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    Re: Bris Sextant
    From: Frank Reed CT
    Date: 2005 Nov 7, 16:55 EST

    George wrote:
    " It's important, for a  sextant, that both lines of view (to Sun and to
    horizon) are in the plane of its  frame, which is at right angles to the axis"
    And Alex you replied:
    "It  is important because you have a frame with the scale attached to it.
    And  measure the angles using this scale."
    I'm pretty sure there's a real  collimation issue here. You even mentioned
    the technique for dealing with it in  a post last month. To get the line of
    sight perpendicular to the glass, you  rotate the instrument back and forth around
    the vertical axis. This is the same  procedure that's used with a true
    sextant to detect errors of collimation in the  telescope --but on a radically
    different scale. If you take your Bris "sextant"  and hold it at 45 degrees to the
    line of sight (rotated about the vertical  axis), you should find that the
    angles are very different from their normal  values. That's certainly what I see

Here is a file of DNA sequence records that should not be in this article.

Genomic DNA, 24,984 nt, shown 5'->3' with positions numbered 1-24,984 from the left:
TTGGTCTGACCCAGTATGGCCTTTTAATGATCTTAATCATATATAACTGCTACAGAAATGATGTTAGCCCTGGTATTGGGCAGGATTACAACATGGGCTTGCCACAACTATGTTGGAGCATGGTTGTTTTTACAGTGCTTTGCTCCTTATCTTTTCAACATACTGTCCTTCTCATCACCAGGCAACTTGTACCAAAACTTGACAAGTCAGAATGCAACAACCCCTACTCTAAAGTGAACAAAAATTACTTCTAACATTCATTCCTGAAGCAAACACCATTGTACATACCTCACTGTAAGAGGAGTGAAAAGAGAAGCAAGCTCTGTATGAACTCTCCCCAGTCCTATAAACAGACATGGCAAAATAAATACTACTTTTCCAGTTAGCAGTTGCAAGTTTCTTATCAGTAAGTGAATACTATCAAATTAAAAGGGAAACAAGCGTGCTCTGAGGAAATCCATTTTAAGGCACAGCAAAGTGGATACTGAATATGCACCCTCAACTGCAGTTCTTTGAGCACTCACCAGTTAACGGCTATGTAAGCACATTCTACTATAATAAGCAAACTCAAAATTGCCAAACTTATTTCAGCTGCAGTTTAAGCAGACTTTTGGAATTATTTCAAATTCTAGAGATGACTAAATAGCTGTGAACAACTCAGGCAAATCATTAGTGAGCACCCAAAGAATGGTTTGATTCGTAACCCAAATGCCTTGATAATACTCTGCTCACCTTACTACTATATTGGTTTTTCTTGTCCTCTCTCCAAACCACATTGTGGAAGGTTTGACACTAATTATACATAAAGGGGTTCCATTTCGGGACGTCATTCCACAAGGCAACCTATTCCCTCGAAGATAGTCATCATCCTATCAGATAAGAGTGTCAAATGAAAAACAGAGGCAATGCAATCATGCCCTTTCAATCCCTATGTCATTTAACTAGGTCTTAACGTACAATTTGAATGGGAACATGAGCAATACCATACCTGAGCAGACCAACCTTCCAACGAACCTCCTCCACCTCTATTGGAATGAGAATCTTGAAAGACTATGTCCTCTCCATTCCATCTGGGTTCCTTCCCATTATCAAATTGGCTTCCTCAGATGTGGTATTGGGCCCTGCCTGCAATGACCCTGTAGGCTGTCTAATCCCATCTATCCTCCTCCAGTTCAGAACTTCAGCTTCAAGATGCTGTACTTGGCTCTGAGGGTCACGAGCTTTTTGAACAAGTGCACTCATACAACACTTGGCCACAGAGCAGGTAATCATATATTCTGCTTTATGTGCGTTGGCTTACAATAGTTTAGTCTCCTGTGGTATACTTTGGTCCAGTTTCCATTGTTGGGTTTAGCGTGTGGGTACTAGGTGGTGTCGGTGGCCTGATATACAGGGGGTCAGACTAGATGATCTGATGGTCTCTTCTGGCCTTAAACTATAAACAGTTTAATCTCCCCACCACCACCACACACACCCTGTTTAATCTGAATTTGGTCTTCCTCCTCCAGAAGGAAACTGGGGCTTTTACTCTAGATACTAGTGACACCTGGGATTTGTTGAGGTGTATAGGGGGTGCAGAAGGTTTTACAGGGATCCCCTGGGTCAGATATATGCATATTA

when I play with the Bris sextant mockup  that I assembled... I haven't worked
    the math, but I wouldn't be surprised if  the standard equation for sextant
    telescope collimation error applies without  modification. Since this device
    depends on "hand" collimation, I would expect  errors of collimation of 5
    degrees or so to occur relatively often. A 5 degree  "yaw" yields a 10 arcminute
    error in the measured altitude for an altitude  around 45 degrees. I suspect that
    this is the fundamental limitation of the Bris  "sextant's" performance.
    "It seems to me that in Bris sextant NOTHING is  important:-)"
    For the most part, I agree with that. There's no index  error, no arc error,
    etc. But there is collimation error. There is probably also  error arising
    from non-uniformity of the glass. Also, I notice with my mockup  that the
    reflected images are all doubled (presumably from the non-zero  thickness of the
    glass). This effectively "blurs" the reflected image though  with careful
    observation it should be possible to deal with this.
    "You  just glue three pieces of glass very approximately.
    The only thing that is  important is that the assembly is rigid,
    the glass panes do not move about  each other."
    If anyone else is building these, I have a suggestion for  experimentation.
    I've been gluing mine together with water-soluble glue. Makes  re-designs easy.
    My current model has four panes at rather wide  angles.
    42.0N 87.7W, or 41.4N  72.1W.

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